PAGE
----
Both houses of the Oregon Legislature have voted to put the principles of the AFT's Faculty and College Excellence (FACE) campaign into a state statute. The state Senate's 30-0 vote on June 27 followed a nearly unanimous 54-1 vote in the state House of Representatives the week before on HB 2557, the Oregon Faculty and College Excellence Act. The bill is now scheduled to be signed by Oregon Gov. Ted Kulongoski.
"This is a great step for contingent faculty and for Oregon's higher education system," says David Rives, AFT-Oregon president-elect and a part-time community college instructor. "I'm thrilled that we're finally getting public awareness about the faculty staffing crisis."
The FACE campaign presses for more full-time faculty and pro-rata pay and benefits for contingent or adjunct faculty. AFT affiliates around the country have successfully drawn attention to the staffing crisis in higher education by having FACE legislation introduced and by testifying on hearings associated with the bills. This has generated discussion and has led to progress on such solutions as increasing pay-equity money for part-time faculty and dedicating money to convert part-time positions into full-time positions. In Oregon, dozens of AFT-Oregon members attended hearings and wrote their legislators in support of the bill.
Oregon's bill allows part-time faculty at community colleges and universities access to high-quality health insurance benefit plans through the Oregon Educators Benefit Board (OEBB) healthcare plan. It also holds colleges accountable by requiring annual reporting and tracking of faculty staffing and salary ratios for review by the Legislature and governor.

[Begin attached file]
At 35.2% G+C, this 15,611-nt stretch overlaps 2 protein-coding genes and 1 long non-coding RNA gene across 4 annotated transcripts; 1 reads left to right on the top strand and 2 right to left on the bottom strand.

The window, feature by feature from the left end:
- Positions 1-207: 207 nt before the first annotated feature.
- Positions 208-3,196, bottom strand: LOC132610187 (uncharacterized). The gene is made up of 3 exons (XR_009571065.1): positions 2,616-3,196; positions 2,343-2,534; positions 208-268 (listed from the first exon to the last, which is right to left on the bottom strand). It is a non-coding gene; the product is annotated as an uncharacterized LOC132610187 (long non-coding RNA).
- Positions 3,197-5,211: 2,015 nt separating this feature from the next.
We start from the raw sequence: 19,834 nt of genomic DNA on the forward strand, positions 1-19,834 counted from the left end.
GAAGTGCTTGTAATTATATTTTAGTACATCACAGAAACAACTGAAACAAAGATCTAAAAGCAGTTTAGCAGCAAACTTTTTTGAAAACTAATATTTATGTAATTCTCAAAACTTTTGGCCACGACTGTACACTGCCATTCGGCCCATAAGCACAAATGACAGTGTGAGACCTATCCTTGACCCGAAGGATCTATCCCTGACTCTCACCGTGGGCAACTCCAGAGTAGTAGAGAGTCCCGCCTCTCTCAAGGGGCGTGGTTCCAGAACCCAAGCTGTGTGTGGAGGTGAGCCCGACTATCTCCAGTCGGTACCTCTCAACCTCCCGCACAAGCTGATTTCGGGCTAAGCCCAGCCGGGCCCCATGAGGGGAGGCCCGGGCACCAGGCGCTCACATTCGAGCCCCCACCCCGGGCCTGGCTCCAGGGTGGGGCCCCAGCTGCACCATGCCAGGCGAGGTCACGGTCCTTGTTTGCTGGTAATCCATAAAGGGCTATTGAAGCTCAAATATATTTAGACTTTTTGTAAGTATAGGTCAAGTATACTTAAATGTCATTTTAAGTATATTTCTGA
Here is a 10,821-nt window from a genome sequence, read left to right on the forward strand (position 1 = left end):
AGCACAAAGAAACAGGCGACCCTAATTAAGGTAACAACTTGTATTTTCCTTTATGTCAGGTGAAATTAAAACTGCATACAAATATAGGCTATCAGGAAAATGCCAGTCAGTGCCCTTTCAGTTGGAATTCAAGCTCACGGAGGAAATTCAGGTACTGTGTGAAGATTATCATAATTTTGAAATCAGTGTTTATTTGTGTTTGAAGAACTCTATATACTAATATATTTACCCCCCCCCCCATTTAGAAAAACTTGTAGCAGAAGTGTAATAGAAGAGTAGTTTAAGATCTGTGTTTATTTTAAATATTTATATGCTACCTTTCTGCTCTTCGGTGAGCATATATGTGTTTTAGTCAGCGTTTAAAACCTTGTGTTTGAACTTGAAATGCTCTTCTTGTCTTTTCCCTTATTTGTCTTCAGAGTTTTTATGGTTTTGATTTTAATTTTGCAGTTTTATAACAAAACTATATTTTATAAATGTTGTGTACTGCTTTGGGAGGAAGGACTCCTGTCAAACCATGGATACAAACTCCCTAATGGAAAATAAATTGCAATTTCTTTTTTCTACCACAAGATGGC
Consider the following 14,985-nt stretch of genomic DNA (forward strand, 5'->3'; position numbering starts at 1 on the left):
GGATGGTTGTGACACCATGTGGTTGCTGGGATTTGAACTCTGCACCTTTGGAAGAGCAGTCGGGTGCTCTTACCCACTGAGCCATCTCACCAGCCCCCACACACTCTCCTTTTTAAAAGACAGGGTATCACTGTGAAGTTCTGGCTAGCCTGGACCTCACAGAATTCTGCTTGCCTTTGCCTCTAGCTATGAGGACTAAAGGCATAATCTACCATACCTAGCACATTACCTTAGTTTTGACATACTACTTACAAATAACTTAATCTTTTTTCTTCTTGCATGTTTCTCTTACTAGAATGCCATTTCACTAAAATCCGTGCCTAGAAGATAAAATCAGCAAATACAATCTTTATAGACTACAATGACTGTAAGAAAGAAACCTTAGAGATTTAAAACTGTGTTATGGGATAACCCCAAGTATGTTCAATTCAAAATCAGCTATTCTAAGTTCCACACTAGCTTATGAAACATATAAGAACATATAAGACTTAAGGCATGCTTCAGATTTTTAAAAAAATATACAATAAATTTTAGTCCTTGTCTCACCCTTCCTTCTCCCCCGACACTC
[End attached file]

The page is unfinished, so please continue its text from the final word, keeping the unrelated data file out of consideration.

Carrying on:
State Rep. Michael Dembrow carried the bill through the Oregon House, giving a passionate presentation on the bill on behalf of part-time faculty throughout the state.
"All of these faculty members are equally credentialed with their full-time colleagues, and most of them are excellent teachers. However, they are paid much less, with few benefits, and they have little job security," Dembrow says. "Many of them are, in fact, teaching full time-and more than full time-but their work is spread out over multiple institutions."
"Part-time faculty being excluded from healthcare in this country is a real scandal. Gaining access to the OEBB plan through HB 2557 will be a real victory," says Rives.
Rep. Dembrow adds, "This bill had its genesis in a nationwide effort to address this problem by a number of groups, under committed leadership from the American Federation of Teachers. It's a problem that was long in coming-tied to the erosion of public investment in higher education-and it's a problem that will not be solved overnight, certainly not in light of our current budgetary limitations. But there are some things that we can do in the short run at little public expense, and that's what HB 2557 is all about."
June 29, 2009